Defensive Driving Tips from the AA

In order to protect yourself and fellow road users, one needs to learn how to drive defensively to avoid crashes. Here are some tips on how you can increase your chances of survival on our roads.

Overdriving headlights

The cause of many crashes at night is that drivers overdrive their headlights. This means that drivers are driving too fast for the distance they can stop. They cannot stop in the distance they can see on dipped beam and end up hitting pedestrians, potholes or tyre casings. Adjust your speed so that you can stop in the distance you can see. Can you stop from 100 kilometres per hour in 45 meters, because that is how far headlights shine on dipped beam by law?

Crash avoidance

There are only two things that a driver can do to avoid a crash situation, change direction or adjust speed. When you do not have an escape route to the left or right, you have to adjust your speed. Remember that every time an oncoming vehicle approaches, you have no escape route to the right. Make sure you have one on the left by adjusting your speed early to ensure you have an escape route.

Follow another vehicle at night

Always follow another vehicle and use their headlights to look well up ahead. As long as the brake lights work on vehicle in front of you, you will get early warning of trouble.

Checking blind spots

Don't think you have no blind spots with split exterior rear view mirrors. Every vehicle has blind spots. Get into the habit of checking to the relevant side before changing lanes, before turning and at merge areas. Additionally, do not linger in other vehicle’s blind spot areas. This is when you cannot see the other driver's eyes in their rear view mirrors.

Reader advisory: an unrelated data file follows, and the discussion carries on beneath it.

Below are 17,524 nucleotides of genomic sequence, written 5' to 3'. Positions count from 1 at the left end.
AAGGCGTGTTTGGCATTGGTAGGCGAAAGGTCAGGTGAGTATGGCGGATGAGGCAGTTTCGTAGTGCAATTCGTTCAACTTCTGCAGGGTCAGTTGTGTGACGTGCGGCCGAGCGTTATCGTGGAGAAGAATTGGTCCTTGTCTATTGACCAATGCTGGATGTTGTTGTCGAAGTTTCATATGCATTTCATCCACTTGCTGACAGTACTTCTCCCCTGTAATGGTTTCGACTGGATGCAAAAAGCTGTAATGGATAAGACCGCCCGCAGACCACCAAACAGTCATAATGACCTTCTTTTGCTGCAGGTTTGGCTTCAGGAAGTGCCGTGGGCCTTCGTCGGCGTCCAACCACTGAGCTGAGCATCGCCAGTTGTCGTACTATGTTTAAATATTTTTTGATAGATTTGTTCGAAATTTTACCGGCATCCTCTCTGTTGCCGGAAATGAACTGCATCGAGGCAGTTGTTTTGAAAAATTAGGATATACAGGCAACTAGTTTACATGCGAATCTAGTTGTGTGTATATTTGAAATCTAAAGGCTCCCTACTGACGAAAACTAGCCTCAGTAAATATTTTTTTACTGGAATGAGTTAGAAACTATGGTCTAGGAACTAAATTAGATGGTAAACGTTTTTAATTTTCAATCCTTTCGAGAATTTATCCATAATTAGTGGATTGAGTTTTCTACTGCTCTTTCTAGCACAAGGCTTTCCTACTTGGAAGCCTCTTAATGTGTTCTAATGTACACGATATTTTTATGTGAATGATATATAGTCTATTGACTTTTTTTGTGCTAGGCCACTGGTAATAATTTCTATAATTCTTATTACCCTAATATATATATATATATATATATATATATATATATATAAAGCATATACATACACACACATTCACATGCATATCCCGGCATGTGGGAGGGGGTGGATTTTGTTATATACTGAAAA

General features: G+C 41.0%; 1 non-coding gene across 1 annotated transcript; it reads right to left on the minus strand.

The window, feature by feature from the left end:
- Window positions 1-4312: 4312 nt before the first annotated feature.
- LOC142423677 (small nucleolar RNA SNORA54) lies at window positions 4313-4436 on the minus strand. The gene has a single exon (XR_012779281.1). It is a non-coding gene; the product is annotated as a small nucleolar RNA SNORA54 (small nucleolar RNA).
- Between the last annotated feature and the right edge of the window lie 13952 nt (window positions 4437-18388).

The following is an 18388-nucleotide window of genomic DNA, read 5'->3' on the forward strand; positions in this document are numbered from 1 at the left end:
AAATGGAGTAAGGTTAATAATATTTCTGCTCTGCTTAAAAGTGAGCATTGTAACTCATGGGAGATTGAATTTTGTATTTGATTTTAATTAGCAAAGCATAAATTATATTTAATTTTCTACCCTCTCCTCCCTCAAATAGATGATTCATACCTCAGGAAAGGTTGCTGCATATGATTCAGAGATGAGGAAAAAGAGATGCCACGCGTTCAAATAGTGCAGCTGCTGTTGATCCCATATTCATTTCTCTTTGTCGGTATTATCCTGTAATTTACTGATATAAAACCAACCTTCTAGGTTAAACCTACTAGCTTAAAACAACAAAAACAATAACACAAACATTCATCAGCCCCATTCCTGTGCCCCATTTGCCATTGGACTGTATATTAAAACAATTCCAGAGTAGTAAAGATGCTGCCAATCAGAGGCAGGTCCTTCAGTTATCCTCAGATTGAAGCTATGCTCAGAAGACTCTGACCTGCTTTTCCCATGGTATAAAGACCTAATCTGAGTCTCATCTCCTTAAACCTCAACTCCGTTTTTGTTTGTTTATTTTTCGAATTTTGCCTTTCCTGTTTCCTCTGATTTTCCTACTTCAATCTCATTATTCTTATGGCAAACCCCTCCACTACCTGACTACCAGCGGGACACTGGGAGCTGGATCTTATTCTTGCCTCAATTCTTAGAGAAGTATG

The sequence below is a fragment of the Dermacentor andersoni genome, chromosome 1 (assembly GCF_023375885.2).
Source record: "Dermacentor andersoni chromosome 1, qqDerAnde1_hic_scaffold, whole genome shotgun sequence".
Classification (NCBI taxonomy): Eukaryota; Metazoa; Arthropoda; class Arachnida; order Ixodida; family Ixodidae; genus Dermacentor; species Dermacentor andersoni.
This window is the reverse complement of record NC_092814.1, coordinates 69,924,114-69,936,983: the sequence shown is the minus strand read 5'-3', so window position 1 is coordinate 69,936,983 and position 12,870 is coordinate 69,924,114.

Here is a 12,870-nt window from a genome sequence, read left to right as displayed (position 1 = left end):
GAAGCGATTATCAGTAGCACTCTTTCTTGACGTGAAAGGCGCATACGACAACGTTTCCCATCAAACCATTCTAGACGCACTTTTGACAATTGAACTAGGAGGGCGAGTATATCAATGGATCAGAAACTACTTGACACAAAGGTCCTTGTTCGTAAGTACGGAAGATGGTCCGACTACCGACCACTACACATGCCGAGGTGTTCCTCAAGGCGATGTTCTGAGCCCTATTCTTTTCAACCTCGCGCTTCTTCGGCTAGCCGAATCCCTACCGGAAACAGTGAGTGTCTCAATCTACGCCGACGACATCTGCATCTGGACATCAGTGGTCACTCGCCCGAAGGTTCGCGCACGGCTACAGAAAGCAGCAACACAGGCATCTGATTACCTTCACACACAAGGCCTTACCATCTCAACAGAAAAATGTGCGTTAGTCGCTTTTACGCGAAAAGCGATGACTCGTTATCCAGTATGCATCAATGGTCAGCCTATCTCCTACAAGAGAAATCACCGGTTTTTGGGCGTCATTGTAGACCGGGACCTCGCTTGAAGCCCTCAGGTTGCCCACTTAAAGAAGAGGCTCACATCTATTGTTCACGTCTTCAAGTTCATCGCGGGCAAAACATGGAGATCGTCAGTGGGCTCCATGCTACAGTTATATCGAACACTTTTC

Coastal and Highveld car performance

When travelling from the coast to the Highveld and are looking at overtaking another vehicle, you have to consider the extra load from passengers and luggage as well as the fact that due to the thinner air at the higher altitude, the vehicle has lost 15-17% of its power. This killer situation develops very quickly when both vehicles are doing 120 kilometers per hour and the gap is closing at 66 meters per second.

Safe overtaking manoeuvres

Apply "acceleration sense" when overtaking. Ensure that you have left additional following distance behind the vehicle to be overtaken. When a safe gap has been identified for overtaking, this allows the driver to be able to accelerate in his lane to gain speed before moving out to overtake. This makes the overtaking manoeuvre much quicker and safer.

Driver visibility

Visibility and judging the seed of the oncoming vehicle are important factors. Driving with your headlights on all the time makes your vehicle more visible to other road users. Remember that flashing your lights will not move an oncoming vehicle out of the way. Rather take evasive action like slowing down or identify a suitable escape route.

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